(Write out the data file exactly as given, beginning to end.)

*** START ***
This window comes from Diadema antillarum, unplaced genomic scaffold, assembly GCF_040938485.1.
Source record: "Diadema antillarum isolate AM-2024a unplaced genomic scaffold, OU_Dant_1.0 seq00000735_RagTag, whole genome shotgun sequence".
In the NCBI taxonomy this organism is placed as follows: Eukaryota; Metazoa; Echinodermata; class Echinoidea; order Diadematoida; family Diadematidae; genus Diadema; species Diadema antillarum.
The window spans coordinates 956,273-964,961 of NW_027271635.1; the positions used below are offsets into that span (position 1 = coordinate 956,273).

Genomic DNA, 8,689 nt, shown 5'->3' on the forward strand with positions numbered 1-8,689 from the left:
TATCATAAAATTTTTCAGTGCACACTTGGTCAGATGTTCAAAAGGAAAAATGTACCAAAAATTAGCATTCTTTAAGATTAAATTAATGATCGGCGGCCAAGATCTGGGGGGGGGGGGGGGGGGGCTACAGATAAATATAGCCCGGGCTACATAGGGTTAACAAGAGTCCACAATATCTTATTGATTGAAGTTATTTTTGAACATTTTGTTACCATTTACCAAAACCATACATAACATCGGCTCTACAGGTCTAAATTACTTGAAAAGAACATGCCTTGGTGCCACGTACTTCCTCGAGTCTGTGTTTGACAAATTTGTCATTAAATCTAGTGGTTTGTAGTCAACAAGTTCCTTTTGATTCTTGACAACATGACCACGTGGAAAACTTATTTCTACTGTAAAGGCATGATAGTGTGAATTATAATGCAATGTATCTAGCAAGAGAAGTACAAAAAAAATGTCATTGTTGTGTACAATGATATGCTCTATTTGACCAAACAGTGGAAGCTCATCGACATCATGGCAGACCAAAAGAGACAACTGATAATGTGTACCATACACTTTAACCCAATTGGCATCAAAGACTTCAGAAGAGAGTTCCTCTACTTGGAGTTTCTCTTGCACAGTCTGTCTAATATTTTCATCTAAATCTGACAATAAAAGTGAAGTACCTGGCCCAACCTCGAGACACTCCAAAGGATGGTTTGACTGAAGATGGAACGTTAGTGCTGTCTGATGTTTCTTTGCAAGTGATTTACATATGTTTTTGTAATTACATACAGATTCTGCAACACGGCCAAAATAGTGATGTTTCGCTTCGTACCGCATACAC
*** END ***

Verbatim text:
This window comes from Diadema antillarum, unplaced genomic scaffold, assembly GCF_040938485.1.
Source record: "Diadema antillarum isolate AM-2024a unplaced genomic scaffold, OU_Dant_1.0 seq00000735_RagTag, whole genome shotgun sequence".
In the NCBI taxonomy this organism is placed as follows: Eukaryota; Metazoa; Echinodermata; class Echinoidea; order Diadematoida; family Diadematidae; genus Diadema; species Diadema antillarum.
The window spans coordinates 956,273-964,961 of NW_027271635.1; the positions used below are offsets into that span (position 1 = coordinate 956,273).

Genomic DNA, 8,689 nt, shown 5'->3' on the forward strand with positions numbered 1-8,689 from the left:
TATCATAAAATTTTTCAGTGCACACTTGGTCAGATGTTCAAAAGGAAAAATGTACCAAAAATTAGCATTCTTTAAGATTAAATTAATGATCGGCGGCCAAGATCTGGGGGGGGGGGGGGGGGGGCTACAGATAAATATAGCCCGGGCTACATAGGGTTAACAAGAGTCCACAATATCTTATTGATTGAAGTTATTTTTGAACATTTTGTTACCATTTACCAAAACCATACATAACATCGGCTCTACAGGTCTAAATTACTTGAAAAGAACATGCCTTGGTGCCACGTACTTCCTCGAGTCTGTGTTTGACAAATTTGTCATTAAATCTAGTGGTTTGTAGTCAACAAGTTCCTTTTGATTCTTGACAACATGACCACGTGGAAAACTTATTTCTACTGTAAAGGCATGATAGTGTGAATTATAATGCAATGTATCTAGCAAGAGAAGTACAAAAAAAATGTCATTGTTGTGTACAATGATATGCTCTATTTGACCAAACAGTGGAAGCTCATCGACATCATGGCAGACCAAAAGAGACAACTGATAATGTGTACCATACACTTTAACCCAATTGGCATCAAAGACTTCAGAAGAGAGTTCCTCTACTTGGAGTTTCTCTTGCACAGTCTGTCTAATATTTTCATCTAAATCTGACAATAAAAGTGAAGTACCTGGCCCAACCTCGAGACACTCCAAAGGATGGTTTGACTGAAGATGGAACGTTAGTGCTGTCTGATGTTTCTTTGCAAGTGATTTACATATGTTTTTGTAATTACATACAGATTCTGCAACACGGCCAAAATAGTGATGTTTCGCTTCGTACCGCATACAC